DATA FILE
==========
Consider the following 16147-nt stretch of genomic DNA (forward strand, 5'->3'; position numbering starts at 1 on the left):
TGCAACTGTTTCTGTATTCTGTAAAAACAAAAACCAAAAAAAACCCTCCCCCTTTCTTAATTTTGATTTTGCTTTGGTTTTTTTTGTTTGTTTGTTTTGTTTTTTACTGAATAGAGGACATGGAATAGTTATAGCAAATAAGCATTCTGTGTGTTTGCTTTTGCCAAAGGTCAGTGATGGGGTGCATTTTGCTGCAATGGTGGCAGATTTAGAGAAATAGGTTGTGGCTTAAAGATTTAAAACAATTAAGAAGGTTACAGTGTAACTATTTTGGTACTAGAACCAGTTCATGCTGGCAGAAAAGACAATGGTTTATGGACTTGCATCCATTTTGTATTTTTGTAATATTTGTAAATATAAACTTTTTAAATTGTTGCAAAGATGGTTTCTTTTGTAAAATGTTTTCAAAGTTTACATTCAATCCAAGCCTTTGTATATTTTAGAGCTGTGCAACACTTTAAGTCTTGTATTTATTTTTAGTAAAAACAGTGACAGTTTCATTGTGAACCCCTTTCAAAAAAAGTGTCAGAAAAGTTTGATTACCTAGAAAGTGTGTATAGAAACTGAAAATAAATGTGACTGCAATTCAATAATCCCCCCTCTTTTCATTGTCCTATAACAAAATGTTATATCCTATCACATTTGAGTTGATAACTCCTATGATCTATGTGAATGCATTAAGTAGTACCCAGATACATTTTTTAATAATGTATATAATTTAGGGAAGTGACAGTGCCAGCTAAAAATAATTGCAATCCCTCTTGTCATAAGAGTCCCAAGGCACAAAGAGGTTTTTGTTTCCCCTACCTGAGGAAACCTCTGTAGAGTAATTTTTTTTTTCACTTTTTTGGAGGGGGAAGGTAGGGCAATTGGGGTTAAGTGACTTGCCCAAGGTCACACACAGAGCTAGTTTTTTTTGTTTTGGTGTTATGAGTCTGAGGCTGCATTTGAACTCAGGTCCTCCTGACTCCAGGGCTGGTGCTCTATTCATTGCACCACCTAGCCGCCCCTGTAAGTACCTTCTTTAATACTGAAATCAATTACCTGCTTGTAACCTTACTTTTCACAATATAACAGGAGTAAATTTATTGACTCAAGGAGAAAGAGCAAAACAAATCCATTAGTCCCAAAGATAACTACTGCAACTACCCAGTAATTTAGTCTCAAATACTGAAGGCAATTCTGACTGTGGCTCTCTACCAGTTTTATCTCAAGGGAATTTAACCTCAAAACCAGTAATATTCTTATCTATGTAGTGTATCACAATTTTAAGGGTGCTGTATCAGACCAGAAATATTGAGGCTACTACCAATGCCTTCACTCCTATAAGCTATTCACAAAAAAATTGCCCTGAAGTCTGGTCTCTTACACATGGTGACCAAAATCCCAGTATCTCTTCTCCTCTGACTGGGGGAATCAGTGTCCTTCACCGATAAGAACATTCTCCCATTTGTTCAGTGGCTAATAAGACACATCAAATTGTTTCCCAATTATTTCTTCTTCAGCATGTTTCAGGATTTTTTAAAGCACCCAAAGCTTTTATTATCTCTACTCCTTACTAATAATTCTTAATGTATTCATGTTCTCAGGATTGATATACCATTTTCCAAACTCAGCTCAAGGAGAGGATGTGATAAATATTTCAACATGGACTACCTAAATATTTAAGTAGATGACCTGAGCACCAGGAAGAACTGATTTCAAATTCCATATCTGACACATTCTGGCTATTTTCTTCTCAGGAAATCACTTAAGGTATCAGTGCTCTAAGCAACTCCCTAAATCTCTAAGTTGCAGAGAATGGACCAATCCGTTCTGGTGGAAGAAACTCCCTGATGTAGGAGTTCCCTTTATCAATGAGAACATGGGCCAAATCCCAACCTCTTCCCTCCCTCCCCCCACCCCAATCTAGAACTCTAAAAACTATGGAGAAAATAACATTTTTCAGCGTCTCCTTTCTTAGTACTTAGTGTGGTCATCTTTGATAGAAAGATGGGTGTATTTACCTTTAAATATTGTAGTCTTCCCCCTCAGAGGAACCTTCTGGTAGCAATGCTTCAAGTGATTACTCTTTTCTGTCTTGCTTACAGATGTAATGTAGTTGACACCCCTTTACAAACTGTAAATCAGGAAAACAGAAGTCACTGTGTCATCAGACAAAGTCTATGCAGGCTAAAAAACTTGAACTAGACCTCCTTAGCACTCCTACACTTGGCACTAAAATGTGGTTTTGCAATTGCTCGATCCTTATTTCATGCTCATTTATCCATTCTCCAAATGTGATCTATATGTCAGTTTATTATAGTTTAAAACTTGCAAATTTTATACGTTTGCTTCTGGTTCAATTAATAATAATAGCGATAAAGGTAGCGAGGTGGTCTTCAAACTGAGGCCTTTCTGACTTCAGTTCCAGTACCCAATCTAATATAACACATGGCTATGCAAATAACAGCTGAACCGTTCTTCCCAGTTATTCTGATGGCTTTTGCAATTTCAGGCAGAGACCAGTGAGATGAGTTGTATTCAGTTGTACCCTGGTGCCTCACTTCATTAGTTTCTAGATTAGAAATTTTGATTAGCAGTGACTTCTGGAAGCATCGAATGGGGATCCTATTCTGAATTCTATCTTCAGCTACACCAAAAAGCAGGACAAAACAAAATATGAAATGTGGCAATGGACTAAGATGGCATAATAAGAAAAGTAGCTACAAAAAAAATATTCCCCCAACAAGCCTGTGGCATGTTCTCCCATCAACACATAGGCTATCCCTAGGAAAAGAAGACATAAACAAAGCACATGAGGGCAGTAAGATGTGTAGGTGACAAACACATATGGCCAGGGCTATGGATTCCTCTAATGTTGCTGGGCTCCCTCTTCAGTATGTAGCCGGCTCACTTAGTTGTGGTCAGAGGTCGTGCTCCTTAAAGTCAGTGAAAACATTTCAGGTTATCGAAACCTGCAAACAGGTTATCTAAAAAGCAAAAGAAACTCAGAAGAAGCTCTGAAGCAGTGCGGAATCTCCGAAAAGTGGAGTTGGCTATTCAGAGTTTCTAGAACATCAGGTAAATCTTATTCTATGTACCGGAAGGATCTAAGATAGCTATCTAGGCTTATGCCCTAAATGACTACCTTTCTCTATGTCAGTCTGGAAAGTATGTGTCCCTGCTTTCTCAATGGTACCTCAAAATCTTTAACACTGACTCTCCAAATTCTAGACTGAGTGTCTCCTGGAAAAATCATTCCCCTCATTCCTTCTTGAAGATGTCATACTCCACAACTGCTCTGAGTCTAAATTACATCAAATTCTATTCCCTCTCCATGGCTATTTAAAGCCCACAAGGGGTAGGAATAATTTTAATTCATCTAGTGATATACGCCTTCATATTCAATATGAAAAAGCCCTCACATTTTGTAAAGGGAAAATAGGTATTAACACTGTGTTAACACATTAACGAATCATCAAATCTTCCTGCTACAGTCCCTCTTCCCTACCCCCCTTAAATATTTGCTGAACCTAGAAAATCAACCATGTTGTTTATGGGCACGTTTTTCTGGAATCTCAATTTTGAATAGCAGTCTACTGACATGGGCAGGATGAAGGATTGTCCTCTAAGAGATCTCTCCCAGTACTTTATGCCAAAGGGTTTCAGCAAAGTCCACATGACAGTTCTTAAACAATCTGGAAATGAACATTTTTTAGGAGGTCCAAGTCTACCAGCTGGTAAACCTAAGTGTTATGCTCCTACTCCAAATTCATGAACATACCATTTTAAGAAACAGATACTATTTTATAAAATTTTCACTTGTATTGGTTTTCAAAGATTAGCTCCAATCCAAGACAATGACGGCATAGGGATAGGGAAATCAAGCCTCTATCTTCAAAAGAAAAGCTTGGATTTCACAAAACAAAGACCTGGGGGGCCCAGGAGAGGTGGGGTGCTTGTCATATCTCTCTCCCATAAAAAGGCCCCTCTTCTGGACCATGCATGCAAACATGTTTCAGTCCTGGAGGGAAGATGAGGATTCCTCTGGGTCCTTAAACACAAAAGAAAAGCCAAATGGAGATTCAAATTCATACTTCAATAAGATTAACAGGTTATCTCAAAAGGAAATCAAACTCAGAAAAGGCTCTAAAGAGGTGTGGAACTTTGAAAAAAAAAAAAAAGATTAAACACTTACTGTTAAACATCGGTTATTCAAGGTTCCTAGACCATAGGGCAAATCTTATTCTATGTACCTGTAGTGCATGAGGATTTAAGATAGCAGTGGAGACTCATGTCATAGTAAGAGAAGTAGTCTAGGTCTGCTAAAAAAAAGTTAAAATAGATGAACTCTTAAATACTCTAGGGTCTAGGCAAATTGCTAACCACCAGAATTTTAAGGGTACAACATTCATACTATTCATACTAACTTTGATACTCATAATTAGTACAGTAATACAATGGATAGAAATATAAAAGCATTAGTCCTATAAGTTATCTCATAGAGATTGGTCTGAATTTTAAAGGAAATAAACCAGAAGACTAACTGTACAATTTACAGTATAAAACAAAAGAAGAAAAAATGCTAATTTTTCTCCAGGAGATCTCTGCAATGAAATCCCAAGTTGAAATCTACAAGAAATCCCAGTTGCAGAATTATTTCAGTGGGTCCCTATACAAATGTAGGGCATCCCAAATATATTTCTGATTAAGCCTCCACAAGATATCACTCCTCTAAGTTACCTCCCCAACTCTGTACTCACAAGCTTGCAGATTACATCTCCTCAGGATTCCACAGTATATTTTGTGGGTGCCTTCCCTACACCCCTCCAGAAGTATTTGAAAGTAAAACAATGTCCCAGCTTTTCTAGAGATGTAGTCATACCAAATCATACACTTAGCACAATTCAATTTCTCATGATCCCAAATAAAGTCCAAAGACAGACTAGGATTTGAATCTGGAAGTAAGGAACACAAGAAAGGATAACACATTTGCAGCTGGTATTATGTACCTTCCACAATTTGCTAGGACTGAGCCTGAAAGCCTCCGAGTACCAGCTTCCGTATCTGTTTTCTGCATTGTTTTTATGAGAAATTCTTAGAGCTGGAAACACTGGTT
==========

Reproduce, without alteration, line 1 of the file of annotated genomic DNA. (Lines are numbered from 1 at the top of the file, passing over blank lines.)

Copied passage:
Consider the following 16147-nt stretch of genomic DNA (forward strand, 5'->3'; position numbering starts at 1 on the left):